At the end of last December, presidential spokesman Albert Yaloké Mokpème said in an interview with the popular station Radio Ndeke Luka that the country was “diversifying” its security relations, beyond its collaborations with Russia, Angola, Morocco and Guinea. President Faustin-Archange Touadéra’s spokesman added: “The United States is also offering to train Central African Republic soldiers, both on CAR soil and on American soil.” A few days later, responding to questions from AFP, Bancroft admitted a “framework of discussion” with Bangui for its future presence in the country had existed since July 2023. “That’s all,” the security company added. Jeune Afrique and Radio France Internationale have recently reported that the company has already sent some workers to the African country.

Both the State Department and the U.S. ambassador to CAR, Patricia Mahoney, have publicly denied that Washington had any involvement in Bancroft’s decision to enter the country, stressing that it is a private company that does not represent the government. The presence of U.S. uniformed personnel in CAR has a precedent from the era of the Obama administration, which in 2011 sent a group of military personnel to hunt down Joseph Kony, leader of the Lord’s Resistance Army, who remains unaccounted for. In addition to Russian mercenaries, the Central African Republic also hosts a European training mission and a United Nations contingent.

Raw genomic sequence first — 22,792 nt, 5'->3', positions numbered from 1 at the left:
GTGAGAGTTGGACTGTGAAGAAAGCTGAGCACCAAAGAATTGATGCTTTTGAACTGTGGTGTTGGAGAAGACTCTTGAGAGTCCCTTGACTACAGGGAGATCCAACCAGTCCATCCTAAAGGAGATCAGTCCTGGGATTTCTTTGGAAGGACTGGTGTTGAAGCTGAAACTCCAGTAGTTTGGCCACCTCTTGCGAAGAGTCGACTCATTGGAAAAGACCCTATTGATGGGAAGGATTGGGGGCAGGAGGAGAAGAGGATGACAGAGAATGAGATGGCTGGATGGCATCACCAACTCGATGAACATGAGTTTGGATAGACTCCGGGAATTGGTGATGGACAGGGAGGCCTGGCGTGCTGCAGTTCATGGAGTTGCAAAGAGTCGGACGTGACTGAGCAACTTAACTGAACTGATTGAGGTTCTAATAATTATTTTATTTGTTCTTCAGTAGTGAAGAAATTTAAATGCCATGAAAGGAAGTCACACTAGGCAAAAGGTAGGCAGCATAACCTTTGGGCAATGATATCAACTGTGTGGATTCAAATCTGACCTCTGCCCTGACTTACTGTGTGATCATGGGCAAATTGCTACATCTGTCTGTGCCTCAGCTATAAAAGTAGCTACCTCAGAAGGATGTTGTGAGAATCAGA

Experience in Somalia

The cornerstone of what is now Bancroft Global Development was laid in Virginia 24 years ago by its founder, Michael Stock, a young cum laude graduate of Princeton University and the scion of a wealthy American banking family. At the time, the company was called Landmine Clearance International. Nine years later, the firm adopted its present name and is now headquartered in Washington. It soon began to serve its flagship mission: Somalia.